“Perhaps all the dragons in our lives are princesses who are only waiting to see us act, just once, with beauty and courage. Perhaps everything that frightens us is, in its deepest essence, something helpless that wants our love.”
— Rainer Maria Rilke, Letters to a Young Poet
I have been in the magical city of Kwaków, Poland now for a week, grateful for the chance to pause and take a breath. Kraków is crackling with artists, culture, intellectual life and political activity, cafes, restaurants, museums, galleries, palaces and theaters. It is rich in historic architecture that includes Renaissance, Baroque and Gothic buildings, never bombed during World War II because it was the headquarters of the Nazi occupation. In my long, ambling walks through the cobblestone streets, I have been delighted by breakdancers, accordion players, opera singers and flocks of low-flying pigeons in the main market square.
I stopped in Kraków to facilitate an online training back home and to participate in a virtual retreat with 400 people from around the world as a part of a 2-year trauma healing program with my teacher, Thomas Hübl. In this work, we are learning how to slow down, deeply attune with ourselves and with each other, and meet whatever arises with full permission and presence. I am learning to respect the intelligence and pacing of my nervous system in all the ways it has developed to keep me safe. This retreat is creating a space for me to digest and integrate the experience – the ancestral beauty and trauma both – allowing the tears to flow from the river of these lands.
I feel raw. I feel tender. I feel molten. Waves of heat keep moving through my body from the inside out. In part, because I am beginning menopause and my body is physically changing. In part, because serpentine energies are slithering through my spine as I transform old patterns, shed layer upon layer and grow new skin. Releasing effort is a relief and the essence what is transforming within me. I have long been a seeker, a doer, working hard to discover my purpose, to prove myself, to belong and find home. This pilgrimage to connect with my people has helped me love and accept myself more deeply. Life is already and always moving through me. I don’t have to try so damn hard! I can rest in my being and trust in emergence. Whew.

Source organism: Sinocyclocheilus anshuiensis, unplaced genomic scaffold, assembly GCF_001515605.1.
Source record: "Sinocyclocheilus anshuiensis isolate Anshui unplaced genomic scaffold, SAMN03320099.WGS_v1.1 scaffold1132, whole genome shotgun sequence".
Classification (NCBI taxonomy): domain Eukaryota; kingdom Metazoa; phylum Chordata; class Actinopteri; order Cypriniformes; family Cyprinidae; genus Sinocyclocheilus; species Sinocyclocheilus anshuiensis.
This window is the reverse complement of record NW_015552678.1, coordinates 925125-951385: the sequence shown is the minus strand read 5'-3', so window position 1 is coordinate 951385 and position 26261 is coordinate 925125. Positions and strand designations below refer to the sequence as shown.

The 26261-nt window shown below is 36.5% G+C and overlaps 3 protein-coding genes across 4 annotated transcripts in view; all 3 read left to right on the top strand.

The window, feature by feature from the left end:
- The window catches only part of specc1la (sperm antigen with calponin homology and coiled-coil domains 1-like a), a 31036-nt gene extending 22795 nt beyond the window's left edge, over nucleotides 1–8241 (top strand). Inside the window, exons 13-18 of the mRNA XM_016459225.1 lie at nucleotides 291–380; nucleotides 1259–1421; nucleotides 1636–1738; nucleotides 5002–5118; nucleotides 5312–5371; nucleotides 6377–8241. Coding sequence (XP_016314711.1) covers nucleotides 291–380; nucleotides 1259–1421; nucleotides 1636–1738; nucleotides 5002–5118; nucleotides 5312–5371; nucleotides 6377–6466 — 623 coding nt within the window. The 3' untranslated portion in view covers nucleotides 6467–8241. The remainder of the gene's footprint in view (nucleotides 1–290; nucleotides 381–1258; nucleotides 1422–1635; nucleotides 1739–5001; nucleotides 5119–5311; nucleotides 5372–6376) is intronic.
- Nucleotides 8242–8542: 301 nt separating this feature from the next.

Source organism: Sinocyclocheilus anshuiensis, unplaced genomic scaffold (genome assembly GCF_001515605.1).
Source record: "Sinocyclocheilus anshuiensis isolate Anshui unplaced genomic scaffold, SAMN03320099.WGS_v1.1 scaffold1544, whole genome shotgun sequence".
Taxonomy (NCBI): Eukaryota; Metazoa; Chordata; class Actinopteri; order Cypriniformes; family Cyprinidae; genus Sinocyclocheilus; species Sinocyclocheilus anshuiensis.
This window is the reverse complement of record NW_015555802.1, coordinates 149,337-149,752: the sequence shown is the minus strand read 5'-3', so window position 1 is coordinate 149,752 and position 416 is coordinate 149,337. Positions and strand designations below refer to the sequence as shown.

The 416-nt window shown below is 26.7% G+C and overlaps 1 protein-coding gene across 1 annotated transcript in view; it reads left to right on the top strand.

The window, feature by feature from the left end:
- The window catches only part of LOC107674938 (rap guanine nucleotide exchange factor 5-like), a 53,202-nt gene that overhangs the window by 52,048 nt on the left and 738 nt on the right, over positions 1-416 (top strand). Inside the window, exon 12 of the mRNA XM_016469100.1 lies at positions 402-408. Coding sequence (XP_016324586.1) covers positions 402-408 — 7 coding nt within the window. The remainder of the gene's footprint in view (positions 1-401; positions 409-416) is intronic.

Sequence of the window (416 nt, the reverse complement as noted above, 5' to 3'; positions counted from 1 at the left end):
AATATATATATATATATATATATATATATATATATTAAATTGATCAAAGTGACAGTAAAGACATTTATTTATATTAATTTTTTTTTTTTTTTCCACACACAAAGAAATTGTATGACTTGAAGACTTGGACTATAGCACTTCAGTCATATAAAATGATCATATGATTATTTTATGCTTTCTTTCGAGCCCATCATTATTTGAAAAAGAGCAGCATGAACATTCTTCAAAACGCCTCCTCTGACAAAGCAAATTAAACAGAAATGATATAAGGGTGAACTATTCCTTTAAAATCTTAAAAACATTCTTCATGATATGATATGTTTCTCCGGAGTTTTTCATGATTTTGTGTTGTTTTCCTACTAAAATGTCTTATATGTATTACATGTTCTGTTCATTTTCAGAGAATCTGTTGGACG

Yesterday, I went to Wawel Castle, where kingdoms in this country reigned for hundreds of years. Amidst the castle grounds was a legendary dragon’s lair. I descended down the spiral staircase of the old brick Thieves’ Tower into a cave, formed nearly 12 million years ago inside the Jurassic limestone. The air was cool inside the cavern and the walls were wet. Something in me lights up and comes alive inside of caves. Perhaps I am also a descendent of dragons?
Legend has it that an evil dragon lived here during the reign of King Krakus, the city’s founder, who especially enjoyed eating young maidens. He was killed by a cobbler who tricked him into eating a lamb stuffed with sulfur. Dragons get a bad rap. Dragons are actually intelligent, brave, mystical, nonbinary beings who contain a balance of both feminine and masculine energies, helping us to restore those energies in ourselves. All these stories of heroes slaying evil dragons mimic the propaganda of patriarchy that has demonized and suppressed the feminine, along with trans and gender nonconforming people, as witches, deviants or worse. Patriarchy glorifies war, violence and conquest and has brought us to the brink of annihilation on our beautiful planet home. Let us lay down the swords of an imperialist heteronormative white supremacist capitalist patriarchy, please, and start making more art and pierogies!